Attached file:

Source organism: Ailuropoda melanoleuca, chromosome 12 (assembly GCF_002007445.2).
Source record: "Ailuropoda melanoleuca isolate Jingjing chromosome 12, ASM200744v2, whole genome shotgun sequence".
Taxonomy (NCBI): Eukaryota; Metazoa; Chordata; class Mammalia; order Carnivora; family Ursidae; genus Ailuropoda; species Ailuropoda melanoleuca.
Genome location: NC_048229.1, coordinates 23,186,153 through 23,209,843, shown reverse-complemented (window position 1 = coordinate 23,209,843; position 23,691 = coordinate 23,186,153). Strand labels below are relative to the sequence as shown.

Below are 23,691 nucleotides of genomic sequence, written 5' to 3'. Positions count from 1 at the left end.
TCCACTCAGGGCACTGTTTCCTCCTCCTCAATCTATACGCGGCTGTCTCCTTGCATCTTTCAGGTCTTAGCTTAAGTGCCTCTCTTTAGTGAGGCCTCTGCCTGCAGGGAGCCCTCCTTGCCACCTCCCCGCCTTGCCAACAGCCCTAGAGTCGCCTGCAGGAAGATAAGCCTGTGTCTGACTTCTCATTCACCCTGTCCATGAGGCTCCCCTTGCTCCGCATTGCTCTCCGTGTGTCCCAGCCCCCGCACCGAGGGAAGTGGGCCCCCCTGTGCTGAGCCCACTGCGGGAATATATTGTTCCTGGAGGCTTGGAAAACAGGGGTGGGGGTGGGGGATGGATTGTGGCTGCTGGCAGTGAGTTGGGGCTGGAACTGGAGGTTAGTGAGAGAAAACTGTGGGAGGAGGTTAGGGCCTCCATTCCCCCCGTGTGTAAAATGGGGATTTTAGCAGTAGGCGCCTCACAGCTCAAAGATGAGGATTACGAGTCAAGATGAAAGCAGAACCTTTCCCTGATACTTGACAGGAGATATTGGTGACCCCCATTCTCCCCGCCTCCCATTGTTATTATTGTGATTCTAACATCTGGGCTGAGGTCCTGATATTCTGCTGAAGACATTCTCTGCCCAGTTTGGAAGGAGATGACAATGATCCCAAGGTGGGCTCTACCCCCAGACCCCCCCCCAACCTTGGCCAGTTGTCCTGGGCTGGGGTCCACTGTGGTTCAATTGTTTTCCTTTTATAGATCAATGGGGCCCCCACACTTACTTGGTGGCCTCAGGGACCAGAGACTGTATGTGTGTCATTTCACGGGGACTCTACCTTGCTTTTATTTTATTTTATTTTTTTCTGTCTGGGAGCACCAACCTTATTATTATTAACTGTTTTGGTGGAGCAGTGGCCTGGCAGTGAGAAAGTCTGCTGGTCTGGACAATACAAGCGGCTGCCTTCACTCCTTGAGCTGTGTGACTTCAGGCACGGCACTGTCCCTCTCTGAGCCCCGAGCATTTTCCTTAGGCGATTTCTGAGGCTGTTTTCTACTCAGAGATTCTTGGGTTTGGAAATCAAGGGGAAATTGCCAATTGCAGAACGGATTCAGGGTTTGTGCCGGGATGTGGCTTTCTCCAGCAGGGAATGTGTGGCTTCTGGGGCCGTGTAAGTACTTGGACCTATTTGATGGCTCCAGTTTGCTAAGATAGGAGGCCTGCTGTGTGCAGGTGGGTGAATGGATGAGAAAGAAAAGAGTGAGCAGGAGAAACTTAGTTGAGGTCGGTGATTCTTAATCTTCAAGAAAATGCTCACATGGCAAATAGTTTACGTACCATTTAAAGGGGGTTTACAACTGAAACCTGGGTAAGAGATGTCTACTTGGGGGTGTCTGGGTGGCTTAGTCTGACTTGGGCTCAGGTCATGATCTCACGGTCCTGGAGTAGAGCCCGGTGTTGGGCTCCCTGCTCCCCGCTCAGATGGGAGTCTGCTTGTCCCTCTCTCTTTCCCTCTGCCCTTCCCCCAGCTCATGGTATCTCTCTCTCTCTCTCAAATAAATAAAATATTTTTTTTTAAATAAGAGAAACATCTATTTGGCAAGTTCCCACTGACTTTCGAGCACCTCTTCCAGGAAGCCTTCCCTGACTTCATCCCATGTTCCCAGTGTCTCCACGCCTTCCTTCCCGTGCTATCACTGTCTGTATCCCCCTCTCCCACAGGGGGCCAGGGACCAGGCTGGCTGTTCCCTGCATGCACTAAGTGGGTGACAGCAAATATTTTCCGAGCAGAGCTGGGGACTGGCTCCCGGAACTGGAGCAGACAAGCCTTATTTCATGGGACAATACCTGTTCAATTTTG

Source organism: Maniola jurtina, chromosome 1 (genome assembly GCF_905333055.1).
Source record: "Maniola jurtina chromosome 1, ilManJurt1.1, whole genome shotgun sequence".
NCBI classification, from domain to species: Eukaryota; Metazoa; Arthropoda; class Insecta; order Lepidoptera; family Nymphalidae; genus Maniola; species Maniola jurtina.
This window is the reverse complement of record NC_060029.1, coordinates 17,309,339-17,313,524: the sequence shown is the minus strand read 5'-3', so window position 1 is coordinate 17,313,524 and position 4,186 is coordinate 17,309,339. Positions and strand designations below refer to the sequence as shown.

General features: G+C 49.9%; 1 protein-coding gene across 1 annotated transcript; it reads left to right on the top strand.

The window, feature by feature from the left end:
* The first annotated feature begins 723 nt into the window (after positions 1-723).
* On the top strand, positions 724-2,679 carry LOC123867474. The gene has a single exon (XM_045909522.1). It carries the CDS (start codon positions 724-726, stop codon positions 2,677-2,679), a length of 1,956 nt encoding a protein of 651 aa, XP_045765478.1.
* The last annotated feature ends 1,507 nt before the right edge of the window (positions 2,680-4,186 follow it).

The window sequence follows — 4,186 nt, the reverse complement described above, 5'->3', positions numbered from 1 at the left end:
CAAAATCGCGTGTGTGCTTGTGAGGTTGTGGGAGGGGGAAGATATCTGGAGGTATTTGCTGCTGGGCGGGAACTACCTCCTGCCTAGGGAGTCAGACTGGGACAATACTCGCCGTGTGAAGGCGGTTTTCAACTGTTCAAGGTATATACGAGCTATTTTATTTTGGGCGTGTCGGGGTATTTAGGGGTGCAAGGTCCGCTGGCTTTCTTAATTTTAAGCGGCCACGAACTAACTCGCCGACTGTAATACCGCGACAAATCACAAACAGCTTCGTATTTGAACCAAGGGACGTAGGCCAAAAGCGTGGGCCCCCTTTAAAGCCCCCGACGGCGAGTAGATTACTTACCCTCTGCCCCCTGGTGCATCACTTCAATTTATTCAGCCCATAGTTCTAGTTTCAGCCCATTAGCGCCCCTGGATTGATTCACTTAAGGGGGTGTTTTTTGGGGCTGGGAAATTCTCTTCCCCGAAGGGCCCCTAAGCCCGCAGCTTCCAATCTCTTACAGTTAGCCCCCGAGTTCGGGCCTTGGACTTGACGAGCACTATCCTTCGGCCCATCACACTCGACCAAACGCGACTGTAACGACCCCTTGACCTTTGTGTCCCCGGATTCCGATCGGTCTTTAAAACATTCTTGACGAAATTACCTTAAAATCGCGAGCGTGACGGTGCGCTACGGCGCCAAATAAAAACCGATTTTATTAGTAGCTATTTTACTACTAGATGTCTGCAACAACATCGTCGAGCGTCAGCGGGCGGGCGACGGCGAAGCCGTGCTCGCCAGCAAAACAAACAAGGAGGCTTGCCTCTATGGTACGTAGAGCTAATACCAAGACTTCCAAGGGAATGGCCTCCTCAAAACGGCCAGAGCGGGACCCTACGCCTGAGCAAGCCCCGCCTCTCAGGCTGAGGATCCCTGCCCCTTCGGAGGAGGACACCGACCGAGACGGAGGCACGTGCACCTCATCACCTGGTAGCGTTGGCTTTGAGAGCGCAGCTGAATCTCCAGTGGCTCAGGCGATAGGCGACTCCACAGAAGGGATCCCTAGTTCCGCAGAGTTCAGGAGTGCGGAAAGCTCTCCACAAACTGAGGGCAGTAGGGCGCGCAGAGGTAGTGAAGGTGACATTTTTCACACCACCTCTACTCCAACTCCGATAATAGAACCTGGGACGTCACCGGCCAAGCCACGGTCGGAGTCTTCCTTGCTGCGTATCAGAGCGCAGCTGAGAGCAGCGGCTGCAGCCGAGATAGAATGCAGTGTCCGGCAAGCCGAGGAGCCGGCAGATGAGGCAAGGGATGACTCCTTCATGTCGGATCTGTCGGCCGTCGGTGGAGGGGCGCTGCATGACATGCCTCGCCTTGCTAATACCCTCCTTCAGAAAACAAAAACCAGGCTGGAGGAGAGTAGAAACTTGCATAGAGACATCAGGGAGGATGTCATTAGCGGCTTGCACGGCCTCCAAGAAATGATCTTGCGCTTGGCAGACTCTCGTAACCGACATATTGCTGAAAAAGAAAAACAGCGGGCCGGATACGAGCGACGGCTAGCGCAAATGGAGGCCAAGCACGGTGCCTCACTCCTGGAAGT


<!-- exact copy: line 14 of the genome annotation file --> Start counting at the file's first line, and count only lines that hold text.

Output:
* On the top strand, positions 724-2,679 carry LOC123867474. The gene has a single exon (XM_045909522.1). It carries the CDS (start codon positions 724-726, stop codon positions 2,677-2,679), a length of 1,956 nt encoding a protein of 651 aa, XP_045765478.1.